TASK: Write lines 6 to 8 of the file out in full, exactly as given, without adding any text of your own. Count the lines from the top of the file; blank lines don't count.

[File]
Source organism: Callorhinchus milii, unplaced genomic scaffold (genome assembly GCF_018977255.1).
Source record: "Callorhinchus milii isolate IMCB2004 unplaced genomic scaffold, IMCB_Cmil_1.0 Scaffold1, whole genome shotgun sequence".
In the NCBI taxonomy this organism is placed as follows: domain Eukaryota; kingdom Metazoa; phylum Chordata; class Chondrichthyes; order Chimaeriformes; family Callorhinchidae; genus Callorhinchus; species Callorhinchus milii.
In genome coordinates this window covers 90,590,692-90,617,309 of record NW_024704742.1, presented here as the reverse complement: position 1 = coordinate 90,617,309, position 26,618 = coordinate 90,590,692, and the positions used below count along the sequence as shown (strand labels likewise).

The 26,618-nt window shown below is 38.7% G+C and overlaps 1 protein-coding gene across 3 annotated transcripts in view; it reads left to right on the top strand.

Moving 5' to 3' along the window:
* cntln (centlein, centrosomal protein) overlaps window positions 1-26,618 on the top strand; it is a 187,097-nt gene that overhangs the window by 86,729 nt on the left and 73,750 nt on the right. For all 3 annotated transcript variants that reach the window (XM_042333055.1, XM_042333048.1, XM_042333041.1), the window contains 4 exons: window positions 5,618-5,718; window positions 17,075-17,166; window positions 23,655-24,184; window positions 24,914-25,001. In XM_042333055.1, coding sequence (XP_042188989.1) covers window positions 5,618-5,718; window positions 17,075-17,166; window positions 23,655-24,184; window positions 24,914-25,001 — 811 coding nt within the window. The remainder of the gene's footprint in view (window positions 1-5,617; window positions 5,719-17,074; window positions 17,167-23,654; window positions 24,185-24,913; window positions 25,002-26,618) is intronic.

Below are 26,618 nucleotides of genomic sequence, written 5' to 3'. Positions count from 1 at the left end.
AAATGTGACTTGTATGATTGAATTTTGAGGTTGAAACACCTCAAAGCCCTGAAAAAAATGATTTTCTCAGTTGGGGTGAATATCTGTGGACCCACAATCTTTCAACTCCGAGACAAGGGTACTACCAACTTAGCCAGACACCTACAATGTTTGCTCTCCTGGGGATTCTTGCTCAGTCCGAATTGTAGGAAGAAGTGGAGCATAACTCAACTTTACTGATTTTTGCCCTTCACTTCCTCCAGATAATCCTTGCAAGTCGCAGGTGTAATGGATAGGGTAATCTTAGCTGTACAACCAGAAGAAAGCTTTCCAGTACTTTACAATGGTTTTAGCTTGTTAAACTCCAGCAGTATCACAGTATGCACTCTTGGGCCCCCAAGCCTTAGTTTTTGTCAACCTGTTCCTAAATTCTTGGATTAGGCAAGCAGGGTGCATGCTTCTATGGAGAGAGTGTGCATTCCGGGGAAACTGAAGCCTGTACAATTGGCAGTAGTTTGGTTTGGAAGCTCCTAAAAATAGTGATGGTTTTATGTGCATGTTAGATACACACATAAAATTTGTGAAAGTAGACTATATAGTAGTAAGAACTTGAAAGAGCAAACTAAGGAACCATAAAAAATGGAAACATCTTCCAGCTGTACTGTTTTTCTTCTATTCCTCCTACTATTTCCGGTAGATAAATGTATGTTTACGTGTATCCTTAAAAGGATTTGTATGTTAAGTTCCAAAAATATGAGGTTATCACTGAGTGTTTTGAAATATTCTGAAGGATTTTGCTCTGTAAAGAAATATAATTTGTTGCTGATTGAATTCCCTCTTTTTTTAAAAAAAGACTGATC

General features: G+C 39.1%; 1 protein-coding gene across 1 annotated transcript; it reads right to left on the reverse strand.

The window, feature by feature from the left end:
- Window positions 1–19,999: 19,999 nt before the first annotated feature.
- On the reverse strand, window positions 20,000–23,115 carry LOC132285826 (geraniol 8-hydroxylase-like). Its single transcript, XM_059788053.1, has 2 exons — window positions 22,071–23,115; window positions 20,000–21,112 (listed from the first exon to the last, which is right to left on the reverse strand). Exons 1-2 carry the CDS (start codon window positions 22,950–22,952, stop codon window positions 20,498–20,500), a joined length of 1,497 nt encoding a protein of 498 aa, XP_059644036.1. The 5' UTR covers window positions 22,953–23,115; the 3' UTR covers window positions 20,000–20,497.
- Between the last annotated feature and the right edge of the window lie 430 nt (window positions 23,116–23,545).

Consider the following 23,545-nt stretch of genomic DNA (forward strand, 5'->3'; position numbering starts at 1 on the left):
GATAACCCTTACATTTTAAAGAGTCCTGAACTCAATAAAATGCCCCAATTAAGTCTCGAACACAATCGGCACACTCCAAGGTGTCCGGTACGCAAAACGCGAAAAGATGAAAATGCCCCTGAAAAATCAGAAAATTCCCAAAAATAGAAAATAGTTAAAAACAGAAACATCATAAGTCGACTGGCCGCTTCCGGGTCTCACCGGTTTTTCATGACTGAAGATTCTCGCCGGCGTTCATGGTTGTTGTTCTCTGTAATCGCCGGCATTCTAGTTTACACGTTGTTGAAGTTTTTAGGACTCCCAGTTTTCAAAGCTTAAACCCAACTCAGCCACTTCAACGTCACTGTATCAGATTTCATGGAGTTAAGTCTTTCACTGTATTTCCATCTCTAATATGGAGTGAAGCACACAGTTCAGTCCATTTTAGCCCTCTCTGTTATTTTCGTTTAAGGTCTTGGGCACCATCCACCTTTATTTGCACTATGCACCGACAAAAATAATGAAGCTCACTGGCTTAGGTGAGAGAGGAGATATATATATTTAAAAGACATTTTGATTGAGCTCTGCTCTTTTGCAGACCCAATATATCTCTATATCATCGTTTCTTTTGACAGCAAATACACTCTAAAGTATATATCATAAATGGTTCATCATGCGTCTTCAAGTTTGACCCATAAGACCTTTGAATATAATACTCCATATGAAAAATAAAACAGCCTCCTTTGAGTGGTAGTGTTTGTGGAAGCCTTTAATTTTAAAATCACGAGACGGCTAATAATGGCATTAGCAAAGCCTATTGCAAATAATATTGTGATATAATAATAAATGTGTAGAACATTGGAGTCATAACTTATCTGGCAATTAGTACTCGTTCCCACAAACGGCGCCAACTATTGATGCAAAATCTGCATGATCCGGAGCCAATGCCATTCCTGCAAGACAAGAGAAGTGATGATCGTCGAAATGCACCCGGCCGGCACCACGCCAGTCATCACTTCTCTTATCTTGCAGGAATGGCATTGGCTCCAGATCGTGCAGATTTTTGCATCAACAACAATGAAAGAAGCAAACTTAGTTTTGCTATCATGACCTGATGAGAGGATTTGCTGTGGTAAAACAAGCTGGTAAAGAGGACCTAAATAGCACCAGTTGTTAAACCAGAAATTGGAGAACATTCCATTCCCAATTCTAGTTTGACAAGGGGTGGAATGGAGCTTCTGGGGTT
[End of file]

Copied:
Moving 5' to 3' along the window:
* cntln (centlein, centrosomal protein) overlaps window positions 1-26,618 on the top strand; it is a 187,097-nt gene that overhangs the window by 86,729 nt on the left and 73,750 nt on the right. For all 3 annotated transcript variants that reach the window (XM_042333055.1, XM_042333048.1, XM_042333041.1), the window contains 4 exons: window positions 5,618-5,718; window positions 17,075-17,166; window positions 23,655-24,184; window positions 24,914-25,001. In XM_042333055.1, coding sequence (XP_042188989.1) covers window positions 5,618-5,718; window positions 17,075-17,166; window positions 23,655-24,184; window positions 24,914-25,001 — 811 coding nt within the window. The remainder of the gene's footprint in view (window positions 1-5,617; window positions 5,719-17,074; window positions 17,167-23,654; window positions 24,185-24,913; window positions 25,002-26,618) is intronic.

Below are 26,618 nucleotides of genomic sequence, written 5' to 3'. Positions count from 1 at the left end.